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PSA Eyes Big Savings in Potential Opel Deal

Negotiations on sale are ongoing.

by on Feb.24, 2017

PSA CEO Carlos Tavares believes the acquisition of Opel could net $2 billion in savings.

PSA Group’s proposed acquisition of Opel would create savings of as much as $2 billion from the General Motors’ European division’s turnaround, the French carmaker’s Chief Executive Carlos Tavares said during a session with reporters and analysts.

Tavares said adding the German Opel and British Vauxhall brands to PSA’s portfolio would bring new customers to the company who have been reluctant to buy French cars, Tavares told said, while generating savings from shared technical underpinnings.

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“There is significant complementarity in terms of customer consideration between the German Opel brand and our three French brands,” Tavares said, referring to the French group’s Peugeot, Citroen and DS badges.

One of the areas Tavares has apparently targeted for swift change is the development of a new small car for Opel.

He apparently wants to build the next Corsa mini on the same architecture as its Peugeot 208 and Citroen C3 models, several sources told Reuters.

Tavares outlined the plan at a PSA board meeting on Wednesday, one source said. The aim would be to fuse the small car categories that PSA and GM failed to combine when the companies talked about a potential alliance in 2012.

Tavares wants to consolidate the Opel Corsa with PSA's small vehicles to gain synergies and cost savings.

The PSA CEO declined to elaborate on the details of possible PSA-Opel vehicle programs as he presented record PSA earnings to reporters and analysts, noting that the acquisition had yet to be agreed with GM.

But he said the combined company would aim to sell more than 5 million vehicles annually within “a few year.” PSA and GM Europe delivered a total of 4.3 million vehicles between them last year.

“When you look at the product plan you see that you can, in a quite speedy way, implement significant synergies,” Tavares said.

(GM stock could benefit from Opel sales. Click Here for the story.)

The next Corsa and related Mokka X mini-SUV are among a wave of small Opel cars already in development for launch in 2019. The two models represent 40% of GM’s European sales, according to LMC Automotive data.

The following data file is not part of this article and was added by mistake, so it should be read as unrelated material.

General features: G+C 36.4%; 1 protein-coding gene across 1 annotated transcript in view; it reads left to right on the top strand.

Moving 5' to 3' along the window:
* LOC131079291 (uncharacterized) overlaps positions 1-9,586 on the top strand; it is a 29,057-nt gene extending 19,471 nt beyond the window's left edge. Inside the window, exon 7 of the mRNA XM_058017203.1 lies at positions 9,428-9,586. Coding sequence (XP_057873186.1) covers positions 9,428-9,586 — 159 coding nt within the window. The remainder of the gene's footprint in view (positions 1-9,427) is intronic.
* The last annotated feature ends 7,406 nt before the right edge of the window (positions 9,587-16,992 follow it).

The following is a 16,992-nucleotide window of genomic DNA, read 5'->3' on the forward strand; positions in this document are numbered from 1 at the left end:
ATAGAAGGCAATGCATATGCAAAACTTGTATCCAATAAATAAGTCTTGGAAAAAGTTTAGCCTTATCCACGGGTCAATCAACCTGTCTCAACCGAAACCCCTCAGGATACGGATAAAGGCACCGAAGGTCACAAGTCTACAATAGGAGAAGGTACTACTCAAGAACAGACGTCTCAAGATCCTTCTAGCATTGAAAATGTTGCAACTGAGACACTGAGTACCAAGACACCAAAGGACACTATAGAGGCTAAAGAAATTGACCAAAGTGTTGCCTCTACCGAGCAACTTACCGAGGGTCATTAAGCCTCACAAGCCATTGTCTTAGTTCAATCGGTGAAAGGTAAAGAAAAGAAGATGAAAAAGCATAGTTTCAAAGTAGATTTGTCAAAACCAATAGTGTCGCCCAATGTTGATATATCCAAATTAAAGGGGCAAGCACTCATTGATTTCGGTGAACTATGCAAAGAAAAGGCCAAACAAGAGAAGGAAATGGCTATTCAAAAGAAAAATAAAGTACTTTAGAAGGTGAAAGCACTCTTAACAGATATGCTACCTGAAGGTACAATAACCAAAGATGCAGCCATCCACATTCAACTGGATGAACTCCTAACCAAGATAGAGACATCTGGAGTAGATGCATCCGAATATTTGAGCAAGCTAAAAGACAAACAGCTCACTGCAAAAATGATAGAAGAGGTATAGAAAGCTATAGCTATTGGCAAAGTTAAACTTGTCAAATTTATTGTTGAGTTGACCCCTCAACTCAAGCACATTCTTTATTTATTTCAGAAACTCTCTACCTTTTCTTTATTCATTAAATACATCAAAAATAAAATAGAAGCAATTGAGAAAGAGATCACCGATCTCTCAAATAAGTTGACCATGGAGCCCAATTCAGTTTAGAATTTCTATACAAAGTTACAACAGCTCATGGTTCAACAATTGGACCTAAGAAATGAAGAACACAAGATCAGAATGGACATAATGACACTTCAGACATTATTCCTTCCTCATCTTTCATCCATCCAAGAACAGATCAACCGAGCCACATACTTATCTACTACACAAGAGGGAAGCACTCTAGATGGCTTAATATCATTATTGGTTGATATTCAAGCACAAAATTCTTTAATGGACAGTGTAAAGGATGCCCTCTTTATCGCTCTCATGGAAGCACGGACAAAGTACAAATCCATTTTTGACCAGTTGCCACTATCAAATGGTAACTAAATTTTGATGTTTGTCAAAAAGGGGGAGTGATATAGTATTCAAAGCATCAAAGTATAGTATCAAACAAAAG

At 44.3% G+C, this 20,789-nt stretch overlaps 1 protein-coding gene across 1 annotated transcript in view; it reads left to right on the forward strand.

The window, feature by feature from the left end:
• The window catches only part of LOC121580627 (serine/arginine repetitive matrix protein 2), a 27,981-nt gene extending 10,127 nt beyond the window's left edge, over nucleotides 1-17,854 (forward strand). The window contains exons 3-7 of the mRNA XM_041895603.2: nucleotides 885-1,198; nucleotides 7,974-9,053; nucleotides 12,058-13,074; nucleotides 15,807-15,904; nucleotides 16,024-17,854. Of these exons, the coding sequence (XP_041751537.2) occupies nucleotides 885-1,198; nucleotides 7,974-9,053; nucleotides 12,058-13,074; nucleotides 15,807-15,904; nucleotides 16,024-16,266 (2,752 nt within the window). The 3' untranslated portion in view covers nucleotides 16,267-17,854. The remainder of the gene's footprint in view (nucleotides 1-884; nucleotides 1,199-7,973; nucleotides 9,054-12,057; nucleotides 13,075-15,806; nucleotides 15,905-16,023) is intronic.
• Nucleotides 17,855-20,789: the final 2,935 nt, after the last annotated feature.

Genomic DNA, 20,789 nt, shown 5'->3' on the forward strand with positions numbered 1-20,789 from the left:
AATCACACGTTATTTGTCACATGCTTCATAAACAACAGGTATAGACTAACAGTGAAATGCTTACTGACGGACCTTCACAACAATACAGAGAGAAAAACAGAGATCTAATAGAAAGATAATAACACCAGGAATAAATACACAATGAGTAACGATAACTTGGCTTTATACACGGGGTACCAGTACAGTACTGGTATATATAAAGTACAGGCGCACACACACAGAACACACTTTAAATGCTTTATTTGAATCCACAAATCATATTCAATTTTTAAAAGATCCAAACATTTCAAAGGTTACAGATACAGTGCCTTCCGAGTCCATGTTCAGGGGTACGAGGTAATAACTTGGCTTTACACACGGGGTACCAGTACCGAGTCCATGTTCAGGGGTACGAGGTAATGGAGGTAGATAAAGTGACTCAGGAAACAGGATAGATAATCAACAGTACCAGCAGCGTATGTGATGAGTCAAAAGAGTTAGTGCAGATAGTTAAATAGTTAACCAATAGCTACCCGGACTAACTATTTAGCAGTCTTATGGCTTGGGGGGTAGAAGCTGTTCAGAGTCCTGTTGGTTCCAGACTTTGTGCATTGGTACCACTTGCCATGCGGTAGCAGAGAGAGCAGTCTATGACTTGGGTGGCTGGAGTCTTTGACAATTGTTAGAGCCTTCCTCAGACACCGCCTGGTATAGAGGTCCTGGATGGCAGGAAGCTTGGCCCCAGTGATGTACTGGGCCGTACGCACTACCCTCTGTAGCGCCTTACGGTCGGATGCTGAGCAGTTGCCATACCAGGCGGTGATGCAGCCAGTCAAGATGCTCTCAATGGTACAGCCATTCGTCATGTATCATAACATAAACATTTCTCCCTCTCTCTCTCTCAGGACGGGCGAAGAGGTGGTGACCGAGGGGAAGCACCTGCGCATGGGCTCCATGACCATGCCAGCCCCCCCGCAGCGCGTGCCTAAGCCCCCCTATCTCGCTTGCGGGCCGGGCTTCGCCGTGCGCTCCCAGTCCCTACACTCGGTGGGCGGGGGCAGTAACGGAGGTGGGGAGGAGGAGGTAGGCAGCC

The earlier small car plans foundered because GM chose instead to develop the Corsa using its own architecture, pursuing economies of scale between its Opel and Chevrolet brands. GM ultimately never sold an Opel-designed Chevrolet in Europe and GM withdrew the Chevrolet brand from the European market at the end of 2013.

“It’s completely different now,” PSA’s engineering chief Gilles Le Borgne said on Thursday, adding that engineering teams were ready to move fast. “It would be stupid to miss another cycle,” he said, adding that it normally takes more than three years to develop a new model.

A swift convergence of small car design and production, however, could deepen concern over possible job losses, especially in Germany — home to about half the 38,000-strong GM Europe workforce.

The competing PSA and Opel small car and SUV line-ups are currently spread among no fewer than five European plants: Opel Eisenach, Germany, and Zaragoza, Spain; and PSA Poissy and Mulhouse, France, and Trnava, Slovakia.

German Chancellor Angela Merkel has been pushing Opel, GM and PSA executives to guarantee jobs in the event the deal is completed.

Tavares has promised to honor existing GM plant and job guarantees, but many of those expire in 2018-2020 — around the time the first jointly-developed products would be arriving.

“Given the massive overlap of the two businesses, there should be no illusion as to what will need to happen,” Evercore ISI analyst Arndt Ellinghorst said in a recent note.

(GM, PSA getting pushback on potential Opel deal. For the story, Click Here.)

“It’s about hard restructuring in Germany, the UK and Spain resulting in at least 5,000 manufacturing job cuts,” he predicted. Evercore expects three plants will close by 2021.

While PSA will honor past deals, the company insists no new plant or job commitments are on the table. “We’d discuss those at a later stage,” a spokesman said, declining further comment.

The proposed deal would create a “European champion” and offer lifeline to Opel after 16 consecutive years of losses, CEO Tavares said on Thursday. “This company needs help.”

It would also tap future technologies such as PSA electric and plug-in hybrid transmissions due in two years, he said.

John Colley, of Warwick Business School is Professor of Practice in the Strategy & International Business group, noted PSA has the upper hand because its profits have been improving, while Opel continues to lose money. “It still is not clear why Tavares wants the two brands, Colley added.

“Accessing the US market with the Opel brand to avoid the stigma attached to French car brands seems unlikely. Although it is another argument for retaining the high cost German plants, which are expensive and politically difficult to close.

“Integration benefits with PSA look to be minor, so cost savings remains the most likely strategy. The promise to develop the Vauxhall brand has an ominous ring about it.

(GM considers sale of struggling Opel to France’s PSA. Click Here for the story.)

“The branded cars do not need to be made in the UK,” Colley added in an e-mail. “Promises made to achieve deal approval usually have finite lives. Expect the UK to feel the brunt of the savings.”

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